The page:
In 1993, during the President Bill Clinton Administration, Hazel O’Leary became the first female and the first African American to become Secretary of Energy. A lawyer and a former utility company executive, she had served as Assistant Administrator of the Federal Energy Administration in the mid-1970s and was head of the Energy Department's Economic Regulatory Administration from 1979 to 1981. She went on to serve as President of Fisk University from 2004 – 2013.
An Australia native, Dr. Jill Trewhella was named the first female Laboratory Fellow in 1999 after coming to Los Alamos in 1984 to launch a biological neutron-scattering program. Upon naming her leader of the Lab’s Bioscience Division in 2000, Lab Director John Browne said, “Jill is one of those unique scientists who come along only about once every decade, who combine their passion for science with their excellence in research and their leadership skills to make a true difference in an organization.” Dr. Trewhella personally advised President George W. Bush on detection of bio-threat agents.
Dr. Karissa Sanbonmatsu published some of the first structural studies of epigenetic long non-coding RNAs – investigating how DNA enables cells in human bodies to remember past events. She’s a principal investigator at Los Alamos National Laboratory. In 2005, Sanbonmatsu became the first woman at the Laboratory to receive the Presidential Early Career Award in Science and Engineering. She’s on the board of Equality New Mexico and the Gender Identity Center, and advocates for LGBTQ people in STEM.
Physicist Dr. Susan Seestrom joined Los Alamos National Lab in 1986 as a nuclear physicist and later became the first female leader of the Physics Division and the Weapons Physics Directorate. In 2013, she was the first woman to become a Senior Fellow at the Laboratory. Seestrom is also the first (and only) woman to chair the Nuclear Science Advisory Committee for both the Department of Energy and the National Science Foundation. Today, she is the Chief Research Officer and Associate Laboratories Director for Advanced Science and Technology at Sandia National Laboratories, a position she’s held since May 2017.
Lisa Gordon-Hagerty became the first female Administrator of the National Nuclear Security Administration (NNSA) in 2018, and is responsible for the management and operations of NNSA, which oversees the safety, security, and effectiveness of the U.S. nuclear stockpile, reduces global danger from weapons of mass destruction (WMD), and powers the U.S. Navy nuclear propulsion. She’s worked on the Hill, at the National Security Council, and in business on combating WMD terrorism and in national security issues, and has Master of Public Health.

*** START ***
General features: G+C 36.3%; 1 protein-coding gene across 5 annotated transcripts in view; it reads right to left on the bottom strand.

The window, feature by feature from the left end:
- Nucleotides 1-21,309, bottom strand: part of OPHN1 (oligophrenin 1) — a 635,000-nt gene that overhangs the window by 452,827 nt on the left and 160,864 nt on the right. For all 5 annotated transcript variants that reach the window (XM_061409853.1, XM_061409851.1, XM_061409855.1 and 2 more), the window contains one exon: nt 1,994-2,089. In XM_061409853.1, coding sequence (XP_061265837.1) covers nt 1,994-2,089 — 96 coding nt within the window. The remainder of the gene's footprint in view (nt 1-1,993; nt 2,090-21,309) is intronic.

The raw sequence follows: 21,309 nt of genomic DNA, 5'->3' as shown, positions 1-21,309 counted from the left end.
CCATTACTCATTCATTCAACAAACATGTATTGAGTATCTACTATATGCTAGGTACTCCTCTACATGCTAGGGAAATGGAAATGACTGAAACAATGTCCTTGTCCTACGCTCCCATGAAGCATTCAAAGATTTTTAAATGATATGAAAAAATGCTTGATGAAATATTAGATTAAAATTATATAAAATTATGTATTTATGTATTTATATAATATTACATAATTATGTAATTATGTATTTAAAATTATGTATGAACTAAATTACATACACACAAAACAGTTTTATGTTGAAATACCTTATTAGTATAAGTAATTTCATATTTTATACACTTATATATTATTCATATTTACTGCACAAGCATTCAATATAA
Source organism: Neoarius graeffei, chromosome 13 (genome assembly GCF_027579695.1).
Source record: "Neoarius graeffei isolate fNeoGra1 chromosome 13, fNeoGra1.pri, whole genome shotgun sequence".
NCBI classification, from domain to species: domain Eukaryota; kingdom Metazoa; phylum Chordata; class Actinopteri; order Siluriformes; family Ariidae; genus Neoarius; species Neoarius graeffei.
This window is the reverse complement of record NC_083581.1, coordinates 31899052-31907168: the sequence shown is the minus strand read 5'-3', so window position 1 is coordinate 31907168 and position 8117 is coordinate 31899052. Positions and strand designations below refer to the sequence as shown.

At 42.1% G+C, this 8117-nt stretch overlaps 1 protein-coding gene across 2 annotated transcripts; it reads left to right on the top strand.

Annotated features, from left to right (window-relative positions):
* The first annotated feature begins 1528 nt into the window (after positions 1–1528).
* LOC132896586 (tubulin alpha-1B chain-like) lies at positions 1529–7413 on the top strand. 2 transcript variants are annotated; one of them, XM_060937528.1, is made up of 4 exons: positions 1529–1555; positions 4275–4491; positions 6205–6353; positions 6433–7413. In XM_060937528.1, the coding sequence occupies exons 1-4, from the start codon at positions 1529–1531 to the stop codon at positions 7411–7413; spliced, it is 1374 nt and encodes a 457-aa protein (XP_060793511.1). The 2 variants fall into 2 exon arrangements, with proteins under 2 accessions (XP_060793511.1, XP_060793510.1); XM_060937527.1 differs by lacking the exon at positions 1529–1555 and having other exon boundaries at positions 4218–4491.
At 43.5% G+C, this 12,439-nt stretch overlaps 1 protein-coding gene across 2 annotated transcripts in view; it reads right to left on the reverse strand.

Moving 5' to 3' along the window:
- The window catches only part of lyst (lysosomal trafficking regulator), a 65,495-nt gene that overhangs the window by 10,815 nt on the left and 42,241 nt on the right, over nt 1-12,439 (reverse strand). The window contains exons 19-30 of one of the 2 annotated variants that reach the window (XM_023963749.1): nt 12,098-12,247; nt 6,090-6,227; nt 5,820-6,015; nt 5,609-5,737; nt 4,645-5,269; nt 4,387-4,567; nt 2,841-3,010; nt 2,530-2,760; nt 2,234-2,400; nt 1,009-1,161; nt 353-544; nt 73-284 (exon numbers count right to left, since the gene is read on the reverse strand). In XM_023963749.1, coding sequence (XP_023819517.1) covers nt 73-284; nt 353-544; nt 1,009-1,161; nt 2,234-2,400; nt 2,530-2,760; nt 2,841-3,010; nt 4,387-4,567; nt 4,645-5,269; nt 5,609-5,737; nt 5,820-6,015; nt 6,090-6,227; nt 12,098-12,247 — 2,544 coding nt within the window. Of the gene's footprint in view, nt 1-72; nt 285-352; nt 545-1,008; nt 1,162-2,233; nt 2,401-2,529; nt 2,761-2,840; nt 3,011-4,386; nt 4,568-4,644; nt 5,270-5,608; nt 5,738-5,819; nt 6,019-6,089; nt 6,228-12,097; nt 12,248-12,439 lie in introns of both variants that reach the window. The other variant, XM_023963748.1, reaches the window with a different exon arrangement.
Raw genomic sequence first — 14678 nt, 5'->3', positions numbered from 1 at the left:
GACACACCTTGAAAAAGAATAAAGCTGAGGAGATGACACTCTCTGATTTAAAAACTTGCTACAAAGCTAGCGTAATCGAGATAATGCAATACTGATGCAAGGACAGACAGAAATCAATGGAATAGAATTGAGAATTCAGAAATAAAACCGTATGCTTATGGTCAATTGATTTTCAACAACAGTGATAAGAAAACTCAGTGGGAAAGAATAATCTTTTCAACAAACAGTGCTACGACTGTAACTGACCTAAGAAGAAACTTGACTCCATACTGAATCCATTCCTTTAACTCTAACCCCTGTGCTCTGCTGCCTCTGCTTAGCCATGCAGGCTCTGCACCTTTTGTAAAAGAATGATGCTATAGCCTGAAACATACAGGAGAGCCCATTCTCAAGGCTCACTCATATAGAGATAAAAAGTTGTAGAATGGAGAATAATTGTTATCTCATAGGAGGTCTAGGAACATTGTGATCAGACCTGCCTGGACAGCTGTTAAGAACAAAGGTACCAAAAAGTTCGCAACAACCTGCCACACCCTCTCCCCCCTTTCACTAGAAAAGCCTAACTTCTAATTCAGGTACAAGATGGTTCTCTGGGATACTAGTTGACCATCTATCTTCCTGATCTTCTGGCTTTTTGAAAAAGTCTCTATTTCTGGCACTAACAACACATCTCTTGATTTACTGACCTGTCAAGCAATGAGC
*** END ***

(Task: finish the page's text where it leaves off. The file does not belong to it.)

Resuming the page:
In 2019, Dr. Rita Baranwal became the first woman to hold the title of Assistant Secretary of Energy for Nuclear Energy, leading the Office of Nuclear Energy. After earning her bachelor’s degree from Massachusetts Institute of Technology in materials science and engineering and a master’s and Ph.D. in the same discipline from the University of Michigan, she worked in advanced nuclear fuels materials research at Bechtel Bettis, Inc. and in management positions for Westinghouse Electric Company. She’s an active voice for outreach for the nuclear sector, and directed the Idaho National Laboratory’s Gateway for Accelerated Innovation.
There are, of course, hundreds more notable firsts and there will continue to be women who break barriers and make history at the Energy Department’s National Laboratories, NNSA, and program offices.
Visit energy.gov/women for more stories about women in energy and career profiles.
Jill Hruby is the former director of Sandia National Laboratories and president of Sandia Corporation. She was the first female to lead Sandia National Laboratories, the largest of the National Laboratory system. She had joined Sandia in 1983 doing research in thermal and fluid sciences, solar energy, and nuclear weapons components - just to name a few of the areas of her expertise. There's now a Jill Hruby Fellowship, one of the labs' most prestigious postdoctoral fellowships for women in engineering and science whoa are pursuing technical leadership careers in national security.